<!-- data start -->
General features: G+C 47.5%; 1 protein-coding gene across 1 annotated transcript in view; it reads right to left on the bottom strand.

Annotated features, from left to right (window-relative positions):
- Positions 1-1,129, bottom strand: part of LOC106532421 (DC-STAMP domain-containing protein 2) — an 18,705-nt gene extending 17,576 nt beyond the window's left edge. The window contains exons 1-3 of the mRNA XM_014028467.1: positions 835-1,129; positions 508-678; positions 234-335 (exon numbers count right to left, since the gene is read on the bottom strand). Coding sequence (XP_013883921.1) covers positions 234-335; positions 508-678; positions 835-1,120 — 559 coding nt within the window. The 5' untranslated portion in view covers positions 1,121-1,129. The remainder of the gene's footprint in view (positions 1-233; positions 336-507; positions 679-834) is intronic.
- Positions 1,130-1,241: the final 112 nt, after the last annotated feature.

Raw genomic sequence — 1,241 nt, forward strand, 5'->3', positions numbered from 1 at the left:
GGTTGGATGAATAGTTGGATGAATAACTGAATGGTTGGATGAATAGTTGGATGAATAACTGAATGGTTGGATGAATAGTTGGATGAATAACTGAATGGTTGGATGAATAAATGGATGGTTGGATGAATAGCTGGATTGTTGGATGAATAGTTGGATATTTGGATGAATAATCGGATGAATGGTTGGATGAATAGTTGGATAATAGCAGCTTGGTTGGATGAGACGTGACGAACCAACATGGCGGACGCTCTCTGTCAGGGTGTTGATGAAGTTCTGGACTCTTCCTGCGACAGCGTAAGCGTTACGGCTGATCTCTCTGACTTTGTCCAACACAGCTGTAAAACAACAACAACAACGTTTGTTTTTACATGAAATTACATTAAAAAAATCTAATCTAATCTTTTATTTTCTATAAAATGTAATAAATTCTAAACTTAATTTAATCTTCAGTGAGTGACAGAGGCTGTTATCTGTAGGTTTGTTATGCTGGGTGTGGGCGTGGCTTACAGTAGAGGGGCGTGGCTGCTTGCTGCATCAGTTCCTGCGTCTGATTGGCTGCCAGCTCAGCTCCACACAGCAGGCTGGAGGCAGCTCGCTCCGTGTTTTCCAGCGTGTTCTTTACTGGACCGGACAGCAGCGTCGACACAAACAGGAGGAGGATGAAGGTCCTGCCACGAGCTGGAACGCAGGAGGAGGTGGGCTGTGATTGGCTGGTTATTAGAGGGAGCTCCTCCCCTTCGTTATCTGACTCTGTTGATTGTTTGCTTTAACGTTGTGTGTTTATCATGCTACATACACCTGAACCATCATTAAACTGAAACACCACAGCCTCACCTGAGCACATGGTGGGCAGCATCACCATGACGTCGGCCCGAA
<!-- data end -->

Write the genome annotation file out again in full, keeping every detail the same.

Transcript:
General features: G+C 47.5%; 1 protein-coding gene across 1 annotated transcript in view; it reads right to left on the bottom strand.

Annotated features, from left to right (window-relative positions):
- Positions 1-1,129, bottom strand: part of LOC106532421 (DC-STAMP domain-containing protein 2) — an 18,705-nt gene extending 17,576 nt beyond the window's left edge. The window contains exons 1-3 of the mRNA XM_014028467.1: positions 835-1,129; positions 508-678; positions 234-335 (exon numbers count right to left, since the gene is read on the bottom strand). Coding sequence (XP_013883921.1) covers positions 234-335; positions 508-678; positions 835-1,120 — 559 coding nt within the window. The 5' untranslated portion in view covers positions 1,121-1,129. The remainder of the gene's footprint in view (positions 1-233; positions 336-507; positions 679-834) is intronic.
- Positions 1,130-1,241: the final 112 nt, after the last annotated feature.

Raw genomic sequence — 1,241 nt, forward strand, 5'->3', positions numbered from 1 at the left:
GGTTGGATGAATAGTTGGATGAATAACTGAATGGTTGGATGAATAGTTGGATGAATAACTGAATGGTTGGATGAATAGTTGGATGAATAACTGAATGGTTGGATGAATAAATGGATGGTTGGATGAATAGCTGGATTGTTGGATGAATAGTTGGATATTTGGATGAATAATCGGATGAATGGTTGGATGAATAGTTGGATAATAGCAGCTTGGTTGGATGAGACGTGACGAACCAACATGGCGGACGCTCTCTGTCAGGGTGTTGATGAAGTTCTGGACTCTTCCTGCGACAGCGTAAGCGTTACGGCTGATCTCTCTGACTTTGTCCAACACAGCTGTAAAACAACAACAACAACGTTTGTTTTTACATGAAATTACATTAAAAAAATCTAATCTAATCTTTTATTTTCTATAAAATGTAATAAATTCTAAACTTAATTTAATCTTCAGTGAGTGACAGAGGCTGTTATCTGTAGGTTTGTTATGCTGGGTGTGGGCGTGGCTTACAGTAGAGGGGCGTGGCTGCTTGCTGCATCAGTTCCTGCGTCTGATTGGCTGCCAGCTCAGCTCCACACAGCAGGCTGGAGGCAGCTCGCTCCGTGTTTTCCAGCGTGTTCTTTACTGGACCGGACAGCAGCGTCGACACAAACAGGAGGAGGATGAAGGTCCTGCCACGAGCTGGAACGCAGGAGGAGGTGGGCTGTGATTGGCTGGTTATTAGAGGGAGCTCCTCCCCTTCGTTATCTGACTCTGTTGATTGTTTGCTTTAACGTTGTGTGTTTATCATGCTACATACACCTGAACCATCATTAAACTGAAACACCACAGCCTCACCTGAGCACATGGTGGGCAGCATCACCATGACGTCGGCCCGAA